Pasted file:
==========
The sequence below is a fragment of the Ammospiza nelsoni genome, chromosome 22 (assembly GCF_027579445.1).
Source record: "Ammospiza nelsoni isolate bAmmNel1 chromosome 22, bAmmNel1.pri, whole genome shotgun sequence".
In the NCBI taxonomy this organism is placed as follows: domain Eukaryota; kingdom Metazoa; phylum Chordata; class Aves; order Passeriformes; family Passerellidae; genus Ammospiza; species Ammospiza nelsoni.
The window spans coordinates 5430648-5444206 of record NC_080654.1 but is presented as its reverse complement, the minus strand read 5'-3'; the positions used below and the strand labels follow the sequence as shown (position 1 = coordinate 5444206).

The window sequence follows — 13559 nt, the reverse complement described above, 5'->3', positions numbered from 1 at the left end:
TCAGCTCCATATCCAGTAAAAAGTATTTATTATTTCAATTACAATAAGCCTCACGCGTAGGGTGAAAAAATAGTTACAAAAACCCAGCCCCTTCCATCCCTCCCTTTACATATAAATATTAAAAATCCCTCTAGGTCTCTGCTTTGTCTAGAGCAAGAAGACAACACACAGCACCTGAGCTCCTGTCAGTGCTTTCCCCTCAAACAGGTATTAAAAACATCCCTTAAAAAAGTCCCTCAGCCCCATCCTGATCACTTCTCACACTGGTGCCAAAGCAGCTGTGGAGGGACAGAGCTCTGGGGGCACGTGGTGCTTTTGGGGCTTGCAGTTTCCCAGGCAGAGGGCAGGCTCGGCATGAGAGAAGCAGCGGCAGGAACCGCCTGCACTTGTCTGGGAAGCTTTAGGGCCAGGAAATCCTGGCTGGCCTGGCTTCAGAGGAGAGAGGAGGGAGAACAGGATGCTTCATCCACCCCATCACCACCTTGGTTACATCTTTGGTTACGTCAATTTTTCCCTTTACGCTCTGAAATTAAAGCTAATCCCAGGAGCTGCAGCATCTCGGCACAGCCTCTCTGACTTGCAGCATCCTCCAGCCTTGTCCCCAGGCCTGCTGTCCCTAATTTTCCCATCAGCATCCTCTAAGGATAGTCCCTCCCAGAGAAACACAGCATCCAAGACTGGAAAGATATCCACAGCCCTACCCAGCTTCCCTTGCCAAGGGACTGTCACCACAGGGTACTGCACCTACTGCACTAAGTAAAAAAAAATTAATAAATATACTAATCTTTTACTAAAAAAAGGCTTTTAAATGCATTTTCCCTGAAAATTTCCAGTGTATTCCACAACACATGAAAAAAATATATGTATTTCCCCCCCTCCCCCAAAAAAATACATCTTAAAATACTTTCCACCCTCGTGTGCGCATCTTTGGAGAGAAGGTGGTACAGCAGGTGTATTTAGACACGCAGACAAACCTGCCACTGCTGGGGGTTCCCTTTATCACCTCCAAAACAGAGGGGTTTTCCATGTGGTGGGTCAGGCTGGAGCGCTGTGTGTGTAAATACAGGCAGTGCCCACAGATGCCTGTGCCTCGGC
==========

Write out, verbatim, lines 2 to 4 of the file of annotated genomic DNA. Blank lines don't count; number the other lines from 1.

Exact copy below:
Source record: "Ammospiza nelsoni isolate bAmmNel1 chromosome 22, bAmmNel1.pri, whole genome shotgun sequence".
In the NCBI taxonomy this organism is placed as follows: domain Eukaryota; kingdom Metazoa; phylum Chordata; class Aves; order Passeriformes; family Passerellidae; genus Ammospiza; species Ammospiza nelsoni.
The window spans coordinates 5430648-5444206 of record NC_080654.1 but is presented as its reverse complement, the minus strand read 5'-3'; the positions used below and the strand labels follow the sequence as shown (position 1 = coordinate 5444206).